Shark Meat, A Growing Market

Photo by PangeaSeed Foundation

Photo by PangeaSeed Foundation


Shark Fishing is on the Rise

While the shark fin trade is still the biggest offender when it comes to shark mortality, the market for shark meat is also of great concern. In areas where overfishing has decimated other fish populations, sharks are increasingly hunted for their meat. Often the meat by itself would not be worth enough to make shark fishing profitable if the fins weren't also sold. Fishing fleets from around the world supply Asian markets with fins, while the meat is being diverted along separate supply channels to meet demand in growing markets around the world. In some cases, countries with stricter laws will land sharks, fully knowing that they cannot market the meat due to contamination levels. They then pass the meat on to another country with less stringent standards. 

To further complicate the issue, available data of import and exports cover only a portion of what is actually cut and traded. The species of shark being traded is only rarely identified in trade records, making it difficult to trace the sale of endangered species. It is a complex dynamic driven by a consumer market that may be ill informed and a commercial fishing industry that aims to stay in business by creating more demand for anything that comes from a shark. 

And here is the twisted part of the story of shark meat: When lawmakers tried to prevent the cruel act of finning by establishing laws to require fishermen to land sharks whole, to avoid shark being dumped at sea, the intention was to reduce shark catch and waste of sharks for the fin market. But rather than fixing the problem, the people targeting sharks for their fins simply adjusted their practices. Since they still wanted to sell fins, they brought the sharks in whole and processed them on land. And in order to make it worth their while, there was a push to develop a greater demand for shark meat. This is a good example of the supply pushing the demand. This is probably one of the driving factors that have caused an increase in shark meat being sold.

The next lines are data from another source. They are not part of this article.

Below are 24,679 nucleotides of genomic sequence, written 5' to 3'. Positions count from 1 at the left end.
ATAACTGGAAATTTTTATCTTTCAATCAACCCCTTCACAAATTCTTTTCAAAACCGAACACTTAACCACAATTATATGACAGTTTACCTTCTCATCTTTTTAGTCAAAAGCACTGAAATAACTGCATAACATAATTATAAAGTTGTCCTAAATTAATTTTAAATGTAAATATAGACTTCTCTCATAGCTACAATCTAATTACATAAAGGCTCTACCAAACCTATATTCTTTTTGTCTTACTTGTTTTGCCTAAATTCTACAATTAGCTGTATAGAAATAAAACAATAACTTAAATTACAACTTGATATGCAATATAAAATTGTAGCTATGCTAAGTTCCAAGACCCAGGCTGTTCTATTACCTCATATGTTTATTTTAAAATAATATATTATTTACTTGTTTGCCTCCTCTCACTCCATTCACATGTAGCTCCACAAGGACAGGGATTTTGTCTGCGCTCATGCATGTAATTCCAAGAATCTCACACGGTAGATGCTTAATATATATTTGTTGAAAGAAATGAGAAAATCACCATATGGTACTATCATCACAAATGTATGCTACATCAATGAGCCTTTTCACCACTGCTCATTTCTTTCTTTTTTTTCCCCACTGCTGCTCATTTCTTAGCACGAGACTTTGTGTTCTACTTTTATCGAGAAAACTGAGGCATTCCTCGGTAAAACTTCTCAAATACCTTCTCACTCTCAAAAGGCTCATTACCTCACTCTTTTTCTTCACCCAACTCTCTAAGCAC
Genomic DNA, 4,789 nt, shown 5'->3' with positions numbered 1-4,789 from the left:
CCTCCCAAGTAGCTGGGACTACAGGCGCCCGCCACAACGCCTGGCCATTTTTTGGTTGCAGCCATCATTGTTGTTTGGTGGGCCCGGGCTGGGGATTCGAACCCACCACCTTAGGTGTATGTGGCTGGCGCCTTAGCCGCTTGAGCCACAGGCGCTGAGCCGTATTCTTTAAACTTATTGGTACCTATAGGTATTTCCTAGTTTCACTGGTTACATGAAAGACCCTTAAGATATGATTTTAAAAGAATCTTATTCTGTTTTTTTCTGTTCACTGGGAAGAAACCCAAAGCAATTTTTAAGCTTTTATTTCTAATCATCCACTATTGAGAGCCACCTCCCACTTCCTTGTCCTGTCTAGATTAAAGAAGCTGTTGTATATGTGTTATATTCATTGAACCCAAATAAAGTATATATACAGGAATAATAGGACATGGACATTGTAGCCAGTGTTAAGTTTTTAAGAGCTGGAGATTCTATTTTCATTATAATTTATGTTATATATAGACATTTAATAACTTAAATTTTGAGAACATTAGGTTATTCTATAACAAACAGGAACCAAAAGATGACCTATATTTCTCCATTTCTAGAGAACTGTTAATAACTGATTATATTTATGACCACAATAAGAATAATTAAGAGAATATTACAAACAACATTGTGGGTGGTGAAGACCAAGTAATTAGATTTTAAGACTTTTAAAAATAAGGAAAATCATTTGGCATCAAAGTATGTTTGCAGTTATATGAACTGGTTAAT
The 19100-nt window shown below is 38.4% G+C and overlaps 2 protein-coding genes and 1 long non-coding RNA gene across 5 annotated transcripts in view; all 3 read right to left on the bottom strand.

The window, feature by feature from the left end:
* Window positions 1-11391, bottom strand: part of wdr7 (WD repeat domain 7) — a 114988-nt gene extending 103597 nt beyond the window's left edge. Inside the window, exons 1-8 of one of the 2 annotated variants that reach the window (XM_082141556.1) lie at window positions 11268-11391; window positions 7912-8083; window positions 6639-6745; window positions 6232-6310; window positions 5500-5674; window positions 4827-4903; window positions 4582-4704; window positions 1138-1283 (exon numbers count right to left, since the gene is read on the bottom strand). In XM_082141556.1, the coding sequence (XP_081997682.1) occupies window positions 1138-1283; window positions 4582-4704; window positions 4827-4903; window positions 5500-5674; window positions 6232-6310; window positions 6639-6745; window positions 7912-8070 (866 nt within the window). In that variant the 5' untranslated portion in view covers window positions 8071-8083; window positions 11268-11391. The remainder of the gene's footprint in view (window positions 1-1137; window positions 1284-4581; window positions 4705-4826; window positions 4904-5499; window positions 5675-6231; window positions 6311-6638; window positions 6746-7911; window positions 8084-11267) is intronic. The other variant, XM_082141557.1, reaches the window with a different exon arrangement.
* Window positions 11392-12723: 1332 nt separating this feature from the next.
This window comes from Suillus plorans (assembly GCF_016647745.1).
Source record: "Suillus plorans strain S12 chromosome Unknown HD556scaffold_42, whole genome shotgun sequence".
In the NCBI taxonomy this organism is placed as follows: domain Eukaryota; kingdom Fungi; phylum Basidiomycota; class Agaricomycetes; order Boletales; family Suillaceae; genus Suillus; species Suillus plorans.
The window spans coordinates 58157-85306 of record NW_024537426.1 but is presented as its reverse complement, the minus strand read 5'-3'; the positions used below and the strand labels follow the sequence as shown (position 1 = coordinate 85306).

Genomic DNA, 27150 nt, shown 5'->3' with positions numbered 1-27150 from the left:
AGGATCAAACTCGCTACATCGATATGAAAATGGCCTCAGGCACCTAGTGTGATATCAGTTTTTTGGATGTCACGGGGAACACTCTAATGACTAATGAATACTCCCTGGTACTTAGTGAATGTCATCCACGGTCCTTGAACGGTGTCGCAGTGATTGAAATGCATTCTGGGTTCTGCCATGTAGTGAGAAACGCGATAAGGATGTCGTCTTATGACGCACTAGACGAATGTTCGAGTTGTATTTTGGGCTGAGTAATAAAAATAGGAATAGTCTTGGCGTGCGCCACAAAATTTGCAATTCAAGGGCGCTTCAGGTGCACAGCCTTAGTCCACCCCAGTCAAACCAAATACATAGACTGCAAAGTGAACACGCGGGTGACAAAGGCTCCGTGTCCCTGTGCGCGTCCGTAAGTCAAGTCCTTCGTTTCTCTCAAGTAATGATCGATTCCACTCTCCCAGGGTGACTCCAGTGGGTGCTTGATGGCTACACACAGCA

This is the perfect example of why it is so critical to craft legislation that is effective. The lessons have been learned, at a great cost of shark populations. Outlawing the sale and trade of fins is currently the most effective way to go after the commercial sale of fins. Unless consumers completely stop buying shark fins and more protected areas are established, it may be the only tool we have to make progress in addressing finning and the global movement of fins.

Laurel Irvine